originals\ Sep 25, 2013 at 4:00 pm

Nitpicking Grand Theft Auto V: I Miss L.A. Noire's Facial Capture

Nitpicking Grand Theft Auto V: I Miss L.A. Noire's Facial Capture

With Grand Theft Auto V, Rockstar has created a highly immersive and visually impressive world. Very few people would deny this. Yet there’s a major flaw to remind us just how old the technology of both the Xbox 360 and PlayStation 3 is getting: The game’s facial animations are utter crap.

Seriously, this makes the mouth movements in an anime seem realistic. At times, I swear I can see teeth popping through the face or gums. It’s distracting, reminding me that I’m not actually inhabiting the living and breathing world of Los Santos. If anything, it has me missing my time in 1940s Los Angeles.

See, L.A. Noire, published by Rockstar and developed by Team Bondi, used advance facial capture technology. The results were impressive. Regardless of what people may say about the body animations, the game’s faces were lively, vibrant, and realistic: the exact opposite of the faces in Grand Theft Auto V.

The GTA franchise has always been a bit behind in terms of visuals. The worlds are absolutely gigantic, after all. San Andreas was a massive game, and it’s hard to imagine how it was even running on the PlayStation 2. Still, it’s hard to deny that the lack of a legitimate draw distance helped yanked the player out of the immersive environment. Los Santos looks so much better with all the sights in the background, no?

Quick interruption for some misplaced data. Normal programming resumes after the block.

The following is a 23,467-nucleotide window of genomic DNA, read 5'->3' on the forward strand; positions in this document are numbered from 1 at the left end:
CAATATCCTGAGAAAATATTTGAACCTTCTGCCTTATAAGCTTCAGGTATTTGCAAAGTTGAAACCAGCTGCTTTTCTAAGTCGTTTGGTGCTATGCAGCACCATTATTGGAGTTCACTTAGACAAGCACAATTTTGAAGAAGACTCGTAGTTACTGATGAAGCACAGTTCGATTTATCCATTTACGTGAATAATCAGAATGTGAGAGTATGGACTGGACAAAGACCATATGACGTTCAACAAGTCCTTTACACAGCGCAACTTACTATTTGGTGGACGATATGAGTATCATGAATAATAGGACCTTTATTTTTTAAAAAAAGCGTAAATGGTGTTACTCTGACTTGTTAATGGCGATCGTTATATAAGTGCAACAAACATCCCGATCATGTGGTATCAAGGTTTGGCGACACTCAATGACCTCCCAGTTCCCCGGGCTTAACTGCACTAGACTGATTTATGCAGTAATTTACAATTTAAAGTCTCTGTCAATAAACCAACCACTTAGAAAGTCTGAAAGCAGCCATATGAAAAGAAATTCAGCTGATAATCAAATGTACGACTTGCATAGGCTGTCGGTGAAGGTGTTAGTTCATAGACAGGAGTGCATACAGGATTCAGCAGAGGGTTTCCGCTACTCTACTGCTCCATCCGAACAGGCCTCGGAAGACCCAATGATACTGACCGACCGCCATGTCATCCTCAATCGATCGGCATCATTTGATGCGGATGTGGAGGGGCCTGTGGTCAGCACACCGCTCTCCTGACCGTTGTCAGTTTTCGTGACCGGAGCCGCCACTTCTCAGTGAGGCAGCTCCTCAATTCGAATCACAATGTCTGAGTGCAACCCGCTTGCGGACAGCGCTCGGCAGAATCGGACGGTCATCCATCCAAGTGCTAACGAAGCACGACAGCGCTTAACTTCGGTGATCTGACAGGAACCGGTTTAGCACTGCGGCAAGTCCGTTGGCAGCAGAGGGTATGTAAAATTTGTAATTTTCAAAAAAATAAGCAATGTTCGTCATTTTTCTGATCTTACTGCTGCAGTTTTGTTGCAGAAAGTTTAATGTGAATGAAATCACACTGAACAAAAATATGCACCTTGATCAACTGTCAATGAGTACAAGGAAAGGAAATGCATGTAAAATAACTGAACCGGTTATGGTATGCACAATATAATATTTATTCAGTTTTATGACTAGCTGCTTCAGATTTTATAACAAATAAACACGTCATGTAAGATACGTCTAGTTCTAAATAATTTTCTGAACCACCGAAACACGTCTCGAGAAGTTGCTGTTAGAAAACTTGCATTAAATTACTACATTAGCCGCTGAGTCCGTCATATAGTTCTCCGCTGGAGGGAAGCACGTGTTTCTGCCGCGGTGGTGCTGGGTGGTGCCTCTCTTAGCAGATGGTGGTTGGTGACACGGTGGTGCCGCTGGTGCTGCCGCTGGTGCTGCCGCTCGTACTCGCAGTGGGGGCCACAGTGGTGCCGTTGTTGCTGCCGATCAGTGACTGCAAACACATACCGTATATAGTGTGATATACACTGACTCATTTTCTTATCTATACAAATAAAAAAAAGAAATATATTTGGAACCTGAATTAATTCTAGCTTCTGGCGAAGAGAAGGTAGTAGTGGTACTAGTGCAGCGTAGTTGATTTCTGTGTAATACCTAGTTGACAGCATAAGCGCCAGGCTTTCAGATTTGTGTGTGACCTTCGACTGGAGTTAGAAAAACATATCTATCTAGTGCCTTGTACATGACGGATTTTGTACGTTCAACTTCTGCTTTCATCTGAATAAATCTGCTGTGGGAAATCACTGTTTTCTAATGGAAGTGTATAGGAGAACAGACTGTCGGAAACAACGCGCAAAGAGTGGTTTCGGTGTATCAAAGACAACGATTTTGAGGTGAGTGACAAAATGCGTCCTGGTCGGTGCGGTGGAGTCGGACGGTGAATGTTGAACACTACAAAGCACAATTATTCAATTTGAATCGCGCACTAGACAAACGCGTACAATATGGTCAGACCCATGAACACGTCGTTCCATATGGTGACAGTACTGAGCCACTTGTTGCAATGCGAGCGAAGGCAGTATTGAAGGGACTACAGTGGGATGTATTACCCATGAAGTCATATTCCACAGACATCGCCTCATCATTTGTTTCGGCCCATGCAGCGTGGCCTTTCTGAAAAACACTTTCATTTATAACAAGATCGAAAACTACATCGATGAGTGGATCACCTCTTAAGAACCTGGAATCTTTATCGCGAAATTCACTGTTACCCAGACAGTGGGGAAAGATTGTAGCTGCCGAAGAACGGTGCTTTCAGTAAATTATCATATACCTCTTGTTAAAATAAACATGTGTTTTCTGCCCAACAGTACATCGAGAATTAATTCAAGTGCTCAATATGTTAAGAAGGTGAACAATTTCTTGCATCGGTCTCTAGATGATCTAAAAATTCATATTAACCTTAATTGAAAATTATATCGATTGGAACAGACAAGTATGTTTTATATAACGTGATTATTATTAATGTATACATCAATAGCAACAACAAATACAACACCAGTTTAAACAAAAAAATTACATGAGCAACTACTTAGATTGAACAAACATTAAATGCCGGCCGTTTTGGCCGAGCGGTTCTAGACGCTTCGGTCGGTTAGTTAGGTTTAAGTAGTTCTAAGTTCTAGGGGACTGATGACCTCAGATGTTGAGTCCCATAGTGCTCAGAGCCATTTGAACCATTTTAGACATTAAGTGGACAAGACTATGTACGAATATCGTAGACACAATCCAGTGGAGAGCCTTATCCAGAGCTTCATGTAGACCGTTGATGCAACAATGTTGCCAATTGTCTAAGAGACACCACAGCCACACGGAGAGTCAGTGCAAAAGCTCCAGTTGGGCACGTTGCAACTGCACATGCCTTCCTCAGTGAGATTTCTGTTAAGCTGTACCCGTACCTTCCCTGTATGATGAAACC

With GTA V, the immersion breaking happens with every cinematic cutscene. The characters bring me in, the writing has me hooked, and then I’m punted to the curb when I look at the facial animations.

Granted, I might be cut from a different cloth than the average gamer. I get paranoid whenever my TV's video is out of sync with the audio, so you can imagine how batty the facial animation work is making me feel.

But then again, I’m just nitpicking. Or am I? Grand Theft Auto V plays out like a cinematic movie. Its pacing is fantastic, the characters are incredible, and — ugh, Michael, your mouth shouldn’t move like that when you’re talking. I miss Cole Phelps; L.A. Noire spoiled me far too much. I miss sitting through each character interaction and getting lost in the characters and the story.

If only L.A. Noire and Grand Theft Auto could combine to become a super video game. 

If only...

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